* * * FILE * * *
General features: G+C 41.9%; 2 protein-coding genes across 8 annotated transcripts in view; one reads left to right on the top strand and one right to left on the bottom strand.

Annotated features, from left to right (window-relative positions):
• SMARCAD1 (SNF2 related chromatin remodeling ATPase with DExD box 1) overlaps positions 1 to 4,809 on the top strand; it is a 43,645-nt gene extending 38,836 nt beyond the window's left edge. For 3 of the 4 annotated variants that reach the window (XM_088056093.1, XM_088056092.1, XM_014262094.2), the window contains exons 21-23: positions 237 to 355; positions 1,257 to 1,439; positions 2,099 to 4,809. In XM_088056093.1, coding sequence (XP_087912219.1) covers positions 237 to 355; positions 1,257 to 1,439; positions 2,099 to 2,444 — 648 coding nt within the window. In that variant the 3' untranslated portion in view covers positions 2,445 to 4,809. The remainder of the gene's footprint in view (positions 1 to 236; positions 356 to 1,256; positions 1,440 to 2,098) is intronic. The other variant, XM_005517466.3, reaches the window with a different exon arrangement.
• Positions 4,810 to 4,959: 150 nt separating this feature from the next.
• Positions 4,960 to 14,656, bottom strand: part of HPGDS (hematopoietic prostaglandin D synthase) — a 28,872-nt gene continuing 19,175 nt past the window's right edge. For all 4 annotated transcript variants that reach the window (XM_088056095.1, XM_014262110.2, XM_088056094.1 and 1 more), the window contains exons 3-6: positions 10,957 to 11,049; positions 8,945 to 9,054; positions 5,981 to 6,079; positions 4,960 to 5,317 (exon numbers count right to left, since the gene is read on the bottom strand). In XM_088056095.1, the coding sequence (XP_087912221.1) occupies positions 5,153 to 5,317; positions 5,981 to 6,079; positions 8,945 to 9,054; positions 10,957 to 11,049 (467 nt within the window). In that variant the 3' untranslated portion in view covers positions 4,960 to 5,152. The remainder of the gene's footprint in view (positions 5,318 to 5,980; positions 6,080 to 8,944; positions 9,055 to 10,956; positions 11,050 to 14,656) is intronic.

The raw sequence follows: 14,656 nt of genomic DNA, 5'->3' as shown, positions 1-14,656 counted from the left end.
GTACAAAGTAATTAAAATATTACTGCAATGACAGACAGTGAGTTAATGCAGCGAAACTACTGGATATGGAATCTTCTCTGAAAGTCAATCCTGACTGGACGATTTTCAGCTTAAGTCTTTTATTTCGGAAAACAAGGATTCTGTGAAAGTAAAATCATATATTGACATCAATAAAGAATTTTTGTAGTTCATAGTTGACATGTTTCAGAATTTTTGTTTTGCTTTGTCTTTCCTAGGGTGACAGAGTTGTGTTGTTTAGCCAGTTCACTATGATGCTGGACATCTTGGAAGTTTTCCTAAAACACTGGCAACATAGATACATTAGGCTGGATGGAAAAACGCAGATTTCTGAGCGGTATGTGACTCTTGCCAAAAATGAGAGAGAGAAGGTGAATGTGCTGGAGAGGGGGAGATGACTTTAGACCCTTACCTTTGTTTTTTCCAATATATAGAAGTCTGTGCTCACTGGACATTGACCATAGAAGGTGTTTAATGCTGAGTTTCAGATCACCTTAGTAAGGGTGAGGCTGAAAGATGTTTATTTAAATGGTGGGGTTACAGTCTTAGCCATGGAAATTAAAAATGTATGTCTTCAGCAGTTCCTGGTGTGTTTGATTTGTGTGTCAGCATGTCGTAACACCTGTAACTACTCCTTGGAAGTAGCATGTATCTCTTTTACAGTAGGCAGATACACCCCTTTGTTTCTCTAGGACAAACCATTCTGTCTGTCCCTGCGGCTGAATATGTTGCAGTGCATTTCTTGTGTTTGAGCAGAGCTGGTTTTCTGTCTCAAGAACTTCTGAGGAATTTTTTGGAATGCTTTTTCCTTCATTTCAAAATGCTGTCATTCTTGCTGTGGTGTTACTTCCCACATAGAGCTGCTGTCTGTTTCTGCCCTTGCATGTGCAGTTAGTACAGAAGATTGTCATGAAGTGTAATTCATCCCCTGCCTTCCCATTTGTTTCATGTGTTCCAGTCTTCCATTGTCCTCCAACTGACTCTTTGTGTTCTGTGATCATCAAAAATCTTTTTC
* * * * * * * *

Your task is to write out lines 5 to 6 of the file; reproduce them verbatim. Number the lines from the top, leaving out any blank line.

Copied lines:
• Positions 4,960 to 14,656, bottom strand: part of HPGDS (hematopoietic prostaglandin D synthase) — a 28,872-nt gene continuing 19,175 nt past the window's right edge. For all 4 annotated transcript variants that reach the window (XM_088056095.1, XM_014262110.2, XM_088056094.1 and 1 more), the window contains exons 3-6: positions 10,957 to 11,049; positions 8,945 to 9,054; positions 5,981 to 6,079; positions 4,960 to 5,317 (exon numbers count right to left, since the gene is read on the bottom strand). In XM_088056095.1, the coding sequence (XP_087912221.1) occupies positions 5,153 to 5,317; positions 5,981 to 6,079; positions 8,945 to 9,054; positions 10,957 to 11,049 (467 nt within the window). In that variant the 3' untranslated portion in view covers positions 4,960 to 5,152. The remainder of the gene's footprint in view (positions 5,318 to 5,980; positions 6,080 to 8,944; positions 9,055 to 10,956; positions 11,050 to 14,656) is intronic.

The raw sequence follows: 14,656 nt of genomic DNA, 5'->3' as shown, positions 1-14,656 counted from the left end.